Yet a consciousness of sin would bring Paul to plead that the Holy Spirit would continue His sanctifying work in him. And that consciousness would increase in his mind a feeling of insufficiency, which in turn would make him all the more dependent on his Saviour. Having a deep knowledge of the corruption of his heart, and a continual sense of his need to look to King Jesus to keep him from sin, he would be much less in danger of going through life in the careless spirit of most professing Christians today. Many of them would despise as legalism the extent to which many Christians of previous generations went to keep themselves unspotted from the world. Yet, if only they had a keener sense of sin, professing Christians today would shun many leisure activities that are now widely accepted ““ though the reason for carelessness about such things must often be a complete absence of that new nature which loves holiness. The standard which applies to today’s believers is no different from that which applied to those in Cappadocia and other districts now part of Turkey, to whom Peter repeated the claim of the Most High: ‘Be ye holy; for I am holy’ (1 Pet. 1:16).
It was an exceptionally godly man ““ John Love, then a minister in Greenock and still only in his twenties ““ who wrote to his parents: ‘There is none on earth who comprehends the full extent of that divine testimony, “The heart is deceitful above all things and desperately wicked”, for there is none who comprehends that infinite fullness of excellency in the blessed Godhead, which is misrepresented by the mysterious deceitfulness of the heart. This is the substance of all the sin in the world: to look upon the infinite holy beauty of God as hateful and unworthy of a superlative love, and therefore we know not the plague of our heart till the glory of God is revealed to us. When we consider our manifold opposition to it in heart and actions, we will cry out with David: “Who can understand his errors?” And then we are in the way “to comprehend with all saints what is the length and breadth and depth and height” of the love of Christ.'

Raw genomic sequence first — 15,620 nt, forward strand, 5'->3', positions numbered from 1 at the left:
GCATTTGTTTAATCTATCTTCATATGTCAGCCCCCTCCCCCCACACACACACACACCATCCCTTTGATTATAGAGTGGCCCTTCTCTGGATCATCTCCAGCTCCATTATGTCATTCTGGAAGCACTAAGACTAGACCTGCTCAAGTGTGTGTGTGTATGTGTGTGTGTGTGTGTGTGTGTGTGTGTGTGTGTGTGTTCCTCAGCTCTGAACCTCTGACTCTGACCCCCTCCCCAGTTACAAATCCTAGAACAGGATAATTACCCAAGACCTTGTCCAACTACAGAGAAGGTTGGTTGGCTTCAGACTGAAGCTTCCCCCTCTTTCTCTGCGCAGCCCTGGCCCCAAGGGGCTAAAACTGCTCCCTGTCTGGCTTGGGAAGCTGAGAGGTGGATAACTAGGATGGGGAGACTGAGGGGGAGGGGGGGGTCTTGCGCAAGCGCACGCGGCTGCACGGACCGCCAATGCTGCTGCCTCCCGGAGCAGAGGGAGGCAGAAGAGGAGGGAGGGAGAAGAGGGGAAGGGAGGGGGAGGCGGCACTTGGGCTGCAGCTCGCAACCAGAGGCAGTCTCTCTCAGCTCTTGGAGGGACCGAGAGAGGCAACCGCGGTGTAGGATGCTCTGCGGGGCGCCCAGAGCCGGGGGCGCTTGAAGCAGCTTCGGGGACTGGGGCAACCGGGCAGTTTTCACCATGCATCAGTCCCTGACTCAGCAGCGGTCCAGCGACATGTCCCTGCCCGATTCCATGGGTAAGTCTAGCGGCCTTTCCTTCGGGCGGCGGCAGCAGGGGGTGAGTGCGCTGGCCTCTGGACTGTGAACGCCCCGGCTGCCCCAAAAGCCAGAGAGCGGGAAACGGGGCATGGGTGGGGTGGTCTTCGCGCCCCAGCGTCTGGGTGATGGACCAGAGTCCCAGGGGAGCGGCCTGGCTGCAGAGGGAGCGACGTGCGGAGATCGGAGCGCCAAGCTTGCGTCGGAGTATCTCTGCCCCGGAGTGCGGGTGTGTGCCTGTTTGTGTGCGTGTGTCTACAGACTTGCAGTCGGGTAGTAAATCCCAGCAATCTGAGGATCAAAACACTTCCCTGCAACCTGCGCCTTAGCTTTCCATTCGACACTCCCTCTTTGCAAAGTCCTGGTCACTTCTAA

Rev Kenneth D Macleod is Editor of the Free Presbyterian Magazine, from whose September edition the above editorial is reprinted with kind permission.
NotesTruth’s Victory Over Error, Banner of Truth reprint, p 59. The Shorter Catechism, answer 84. Letters of the Late John Love, 1838, p 43.